The owner of One Acre Farm, Catherine Griffin, is among the many animals that reside there. (Wesley Gardner/Community Impact Journal)
When discussing the methods of teaching her students, Catherine Griffin said she always thought outside the box.
Griffin, who has owned and operated One Acre Farm in Porter for 22 years, is a certified teacher in Texas. His students, however, do not sit at indoor desks all day. Instead, they learn through hands-on lessons conducted outdoors among gardens and livestock scattered across the property.
“As teachers and parents, let’s not think everything has to be done at a table or in a chair,” Griffin said, noting that she had used the method in homeschooling her own children before the start. opening of the school. “[My children’s] the interest was in the horses. … They could learn mathematics with horses. They could learn biology with the horses. They could do science.
Griffin originally opened One Acre Farm as an interactive outdoor learning environment for homeschooled children, but the nonprofit has since grown into an educational farm offering classes and workshops for all ages. ages. Although the farm does not have set hours of operation, events and classes are listed on the nonprofit organization’s website.
In 2016, the farm began offering specialized sessions for children with autism. Now, all classes on offer are all-abilities, apart from a sensory Sunday class exclusively for people with autism.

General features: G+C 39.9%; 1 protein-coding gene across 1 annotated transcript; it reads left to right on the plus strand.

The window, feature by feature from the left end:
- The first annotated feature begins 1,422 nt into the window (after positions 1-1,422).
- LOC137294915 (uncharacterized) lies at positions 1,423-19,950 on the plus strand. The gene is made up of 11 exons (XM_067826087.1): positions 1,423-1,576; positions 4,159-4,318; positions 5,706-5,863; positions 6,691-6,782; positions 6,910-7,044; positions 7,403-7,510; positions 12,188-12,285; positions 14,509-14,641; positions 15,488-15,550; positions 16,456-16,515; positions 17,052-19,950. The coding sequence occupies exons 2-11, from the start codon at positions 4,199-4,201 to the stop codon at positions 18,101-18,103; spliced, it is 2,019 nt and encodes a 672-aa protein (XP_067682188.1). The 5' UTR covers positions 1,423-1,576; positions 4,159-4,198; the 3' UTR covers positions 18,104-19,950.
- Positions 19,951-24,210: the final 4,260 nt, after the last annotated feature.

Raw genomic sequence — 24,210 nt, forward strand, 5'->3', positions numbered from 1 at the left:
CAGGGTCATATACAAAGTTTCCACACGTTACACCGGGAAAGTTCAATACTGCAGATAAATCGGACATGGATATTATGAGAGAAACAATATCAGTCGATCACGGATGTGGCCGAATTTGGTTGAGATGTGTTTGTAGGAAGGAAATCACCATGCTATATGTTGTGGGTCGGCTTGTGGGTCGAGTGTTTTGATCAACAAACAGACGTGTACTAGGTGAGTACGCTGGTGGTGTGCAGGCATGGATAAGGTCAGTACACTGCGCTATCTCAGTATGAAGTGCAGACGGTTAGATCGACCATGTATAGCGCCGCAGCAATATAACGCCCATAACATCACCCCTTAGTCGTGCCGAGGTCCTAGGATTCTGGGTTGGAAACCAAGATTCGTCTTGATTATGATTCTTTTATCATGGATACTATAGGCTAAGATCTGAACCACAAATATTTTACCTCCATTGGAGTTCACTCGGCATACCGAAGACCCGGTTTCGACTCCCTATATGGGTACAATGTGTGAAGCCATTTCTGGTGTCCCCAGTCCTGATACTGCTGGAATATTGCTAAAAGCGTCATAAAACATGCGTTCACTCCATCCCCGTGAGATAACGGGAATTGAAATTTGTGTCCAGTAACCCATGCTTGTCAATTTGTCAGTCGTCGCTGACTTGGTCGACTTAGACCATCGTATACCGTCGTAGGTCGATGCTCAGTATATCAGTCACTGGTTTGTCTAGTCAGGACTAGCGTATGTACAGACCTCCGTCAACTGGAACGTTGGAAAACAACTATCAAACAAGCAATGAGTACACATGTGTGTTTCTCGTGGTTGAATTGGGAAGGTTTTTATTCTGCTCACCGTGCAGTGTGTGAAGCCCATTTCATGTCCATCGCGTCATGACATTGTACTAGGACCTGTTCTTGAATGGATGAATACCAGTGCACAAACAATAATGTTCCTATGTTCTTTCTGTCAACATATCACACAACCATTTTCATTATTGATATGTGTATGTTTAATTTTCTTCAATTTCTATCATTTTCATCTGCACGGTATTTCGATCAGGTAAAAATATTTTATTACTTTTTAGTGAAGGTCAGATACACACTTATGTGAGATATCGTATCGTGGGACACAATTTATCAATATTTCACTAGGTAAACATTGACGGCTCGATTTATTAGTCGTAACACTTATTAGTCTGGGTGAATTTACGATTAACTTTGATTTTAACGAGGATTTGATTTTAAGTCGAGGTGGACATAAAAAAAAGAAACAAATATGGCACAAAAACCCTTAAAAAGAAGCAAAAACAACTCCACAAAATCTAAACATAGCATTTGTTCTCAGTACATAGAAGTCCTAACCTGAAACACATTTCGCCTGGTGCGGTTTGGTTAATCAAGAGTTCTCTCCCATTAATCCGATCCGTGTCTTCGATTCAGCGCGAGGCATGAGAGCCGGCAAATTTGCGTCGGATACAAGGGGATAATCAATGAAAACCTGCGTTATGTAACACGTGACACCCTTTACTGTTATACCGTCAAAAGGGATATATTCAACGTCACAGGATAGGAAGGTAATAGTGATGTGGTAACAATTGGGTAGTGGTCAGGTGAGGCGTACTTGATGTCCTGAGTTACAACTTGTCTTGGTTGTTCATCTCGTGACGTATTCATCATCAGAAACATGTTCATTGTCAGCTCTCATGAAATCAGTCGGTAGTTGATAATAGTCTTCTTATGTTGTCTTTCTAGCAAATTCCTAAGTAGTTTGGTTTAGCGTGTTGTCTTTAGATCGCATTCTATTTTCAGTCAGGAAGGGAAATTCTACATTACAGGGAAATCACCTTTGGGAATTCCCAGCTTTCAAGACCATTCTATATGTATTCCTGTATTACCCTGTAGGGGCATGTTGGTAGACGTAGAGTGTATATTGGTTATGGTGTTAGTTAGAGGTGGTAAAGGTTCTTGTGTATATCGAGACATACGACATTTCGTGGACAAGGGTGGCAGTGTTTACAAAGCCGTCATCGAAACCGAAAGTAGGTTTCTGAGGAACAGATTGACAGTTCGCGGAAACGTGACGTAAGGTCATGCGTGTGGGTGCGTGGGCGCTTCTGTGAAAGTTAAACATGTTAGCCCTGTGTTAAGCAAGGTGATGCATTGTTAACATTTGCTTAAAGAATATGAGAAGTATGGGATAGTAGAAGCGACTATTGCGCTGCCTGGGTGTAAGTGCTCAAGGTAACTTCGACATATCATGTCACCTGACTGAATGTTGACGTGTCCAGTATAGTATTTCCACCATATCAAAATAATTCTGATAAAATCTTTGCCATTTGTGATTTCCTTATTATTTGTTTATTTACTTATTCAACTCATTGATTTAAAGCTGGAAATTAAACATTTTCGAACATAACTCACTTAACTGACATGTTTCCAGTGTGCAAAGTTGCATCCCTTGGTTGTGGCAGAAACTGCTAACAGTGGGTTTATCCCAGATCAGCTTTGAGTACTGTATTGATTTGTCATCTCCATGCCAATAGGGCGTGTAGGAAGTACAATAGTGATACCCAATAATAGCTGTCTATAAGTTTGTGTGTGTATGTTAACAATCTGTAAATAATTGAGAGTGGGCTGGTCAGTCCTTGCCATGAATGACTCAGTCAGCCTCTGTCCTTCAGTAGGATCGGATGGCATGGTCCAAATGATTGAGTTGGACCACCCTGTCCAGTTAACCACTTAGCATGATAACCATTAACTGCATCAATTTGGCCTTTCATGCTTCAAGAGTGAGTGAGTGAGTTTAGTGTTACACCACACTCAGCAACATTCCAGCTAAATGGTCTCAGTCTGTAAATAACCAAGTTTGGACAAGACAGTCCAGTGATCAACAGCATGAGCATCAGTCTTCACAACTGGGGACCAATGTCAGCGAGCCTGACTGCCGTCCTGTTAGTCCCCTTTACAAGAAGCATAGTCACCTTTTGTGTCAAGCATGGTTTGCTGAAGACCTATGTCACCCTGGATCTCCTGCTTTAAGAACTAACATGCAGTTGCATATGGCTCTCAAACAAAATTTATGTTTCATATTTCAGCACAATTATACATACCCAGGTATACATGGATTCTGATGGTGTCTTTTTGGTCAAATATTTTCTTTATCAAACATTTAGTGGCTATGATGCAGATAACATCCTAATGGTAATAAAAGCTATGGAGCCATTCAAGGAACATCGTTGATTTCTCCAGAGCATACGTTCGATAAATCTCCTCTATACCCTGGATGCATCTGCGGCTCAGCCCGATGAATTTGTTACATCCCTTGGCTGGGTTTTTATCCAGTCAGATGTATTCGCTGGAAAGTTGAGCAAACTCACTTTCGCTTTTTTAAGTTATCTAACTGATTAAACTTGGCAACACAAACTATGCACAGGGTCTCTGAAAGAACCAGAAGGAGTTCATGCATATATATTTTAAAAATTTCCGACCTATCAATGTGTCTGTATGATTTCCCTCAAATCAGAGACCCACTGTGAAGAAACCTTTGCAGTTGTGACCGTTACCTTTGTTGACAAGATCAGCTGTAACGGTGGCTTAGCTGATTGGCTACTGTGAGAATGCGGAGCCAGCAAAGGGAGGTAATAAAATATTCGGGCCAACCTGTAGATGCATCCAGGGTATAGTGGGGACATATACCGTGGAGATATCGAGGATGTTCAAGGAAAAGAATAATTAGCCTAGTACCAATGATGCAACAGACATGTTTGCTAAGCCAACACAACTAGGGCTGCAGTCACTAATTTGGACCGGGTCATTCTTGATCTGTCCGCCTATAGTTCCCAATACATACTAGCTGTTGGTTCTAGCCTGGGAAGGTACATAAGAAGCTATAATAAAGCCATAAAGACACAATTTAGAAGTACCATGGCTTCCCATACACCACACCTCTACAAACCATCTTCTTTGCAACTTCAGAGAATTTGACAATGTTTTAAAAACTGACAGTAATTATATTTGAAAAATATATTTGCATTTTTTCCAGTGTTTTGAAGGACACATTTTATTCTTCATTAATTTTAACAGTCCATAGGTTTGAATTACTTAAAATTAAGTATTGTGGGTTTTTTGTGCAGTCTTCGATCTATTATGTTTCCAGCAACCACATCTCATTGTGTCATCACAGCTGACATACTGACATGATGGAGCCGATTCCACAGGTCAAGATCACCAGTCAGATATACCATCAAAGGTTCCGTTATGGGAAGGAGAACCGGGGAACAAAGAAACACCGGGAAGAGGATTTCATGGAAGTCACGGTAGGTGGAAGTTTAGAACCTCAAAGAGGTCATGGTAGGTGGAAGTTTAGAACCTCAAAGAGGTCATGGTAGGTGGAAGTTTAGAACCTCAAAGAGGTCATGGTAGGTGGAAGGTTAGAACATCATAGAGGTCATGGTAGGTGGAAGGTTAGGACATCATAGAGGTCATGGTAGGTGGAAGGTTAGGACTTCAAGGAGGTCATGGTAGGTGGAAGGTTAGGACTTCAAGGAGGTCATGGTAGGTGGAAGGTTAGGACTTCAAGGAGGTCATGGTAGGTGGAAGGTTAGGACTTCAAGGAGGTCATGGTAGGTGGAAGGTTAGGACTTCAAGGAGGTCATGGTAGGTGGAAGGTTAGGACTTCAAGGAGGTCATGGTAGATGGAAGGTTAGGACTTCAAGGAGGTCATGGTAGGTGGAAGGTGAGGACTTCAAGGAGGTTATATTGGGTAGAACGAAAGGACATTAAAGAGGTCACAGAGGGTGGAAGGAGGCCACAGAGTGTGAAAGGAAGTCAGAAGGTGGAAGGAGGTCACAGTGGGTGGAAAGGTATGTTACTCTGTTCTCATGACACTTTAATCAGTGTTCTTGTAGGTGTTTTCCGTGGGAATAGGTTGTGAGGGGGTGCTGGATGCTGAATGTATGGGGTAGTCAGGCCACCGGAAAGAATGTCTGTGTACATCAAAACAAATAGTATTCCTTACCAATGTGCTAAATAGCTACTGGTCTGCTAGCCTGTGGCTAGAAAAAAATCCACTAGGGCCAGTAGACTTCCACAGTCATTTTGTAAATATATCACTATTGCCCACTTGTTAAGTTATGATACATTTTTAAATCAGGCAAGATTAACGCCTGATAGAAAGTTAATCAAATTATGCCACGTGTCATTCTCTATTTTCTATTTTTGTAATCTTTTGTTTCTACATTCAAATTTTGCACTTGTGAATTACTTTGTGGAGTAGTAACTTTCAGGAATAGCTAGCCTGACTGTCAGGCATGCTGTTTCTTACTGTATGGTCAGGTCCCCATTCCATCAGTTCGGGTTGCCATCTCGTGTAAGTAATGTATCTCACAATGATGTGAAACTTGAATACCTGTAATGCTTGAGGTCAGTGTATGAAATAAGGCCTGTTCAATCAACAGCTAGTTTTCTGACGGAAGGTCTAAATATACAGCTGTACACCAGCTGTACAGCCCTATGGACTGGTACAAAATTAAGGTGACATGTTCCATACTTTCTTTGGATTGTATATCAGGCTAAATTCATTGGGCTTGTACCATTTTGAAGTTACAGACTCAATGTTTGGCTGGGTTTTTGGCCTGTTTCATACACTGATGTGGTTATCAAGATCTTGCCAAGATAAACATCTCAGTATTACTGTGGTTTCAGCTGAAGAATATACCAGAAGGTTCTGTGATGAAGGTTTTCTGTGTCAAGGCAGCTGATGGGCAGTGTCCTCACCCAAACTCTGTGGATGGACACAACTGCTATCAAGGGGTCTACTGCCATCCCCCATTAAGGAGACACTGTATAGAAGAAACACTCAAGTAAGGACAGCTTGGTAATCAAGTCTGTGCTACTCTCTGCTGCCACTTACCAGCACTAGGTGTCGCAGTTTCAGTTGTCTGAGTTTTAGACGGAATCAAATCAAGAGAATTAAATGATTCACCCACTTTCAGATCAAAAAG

Griffin first came up with the idea of offering classes to people on the spectrum after listening to a presentation by Rupert Isaacson, a former British professional horse trainer who developed several therapy methods for his autistic son.
She said she realized that her teaching methods at One Acre Farm were very similar to the methods Isaacson was talking about, which focused on providing physical environments aimed at calming the nervous system and giving people with autism the ability to move freely while learning.
Griffin said she’s seen great improvements in the autistic children she’s worked with, noting that she’s been pleasantly surprised at how smoothly the transition from welcoming students of all abilities to the farm has been.
“Society today is much more tolerant than when I was a kid,” she said. “There is no such stigma.”
More than anything, Griffin said she loved seeing her students’ smiling faces as they learned.
“I’m a lifelong learner,” Griffin said. “I always want to encourage children to be happy, to play, to explore and to be curious about everything.”
One acre farm
3416 Magnolia Drive, Doorman
Hours: See website for events and class times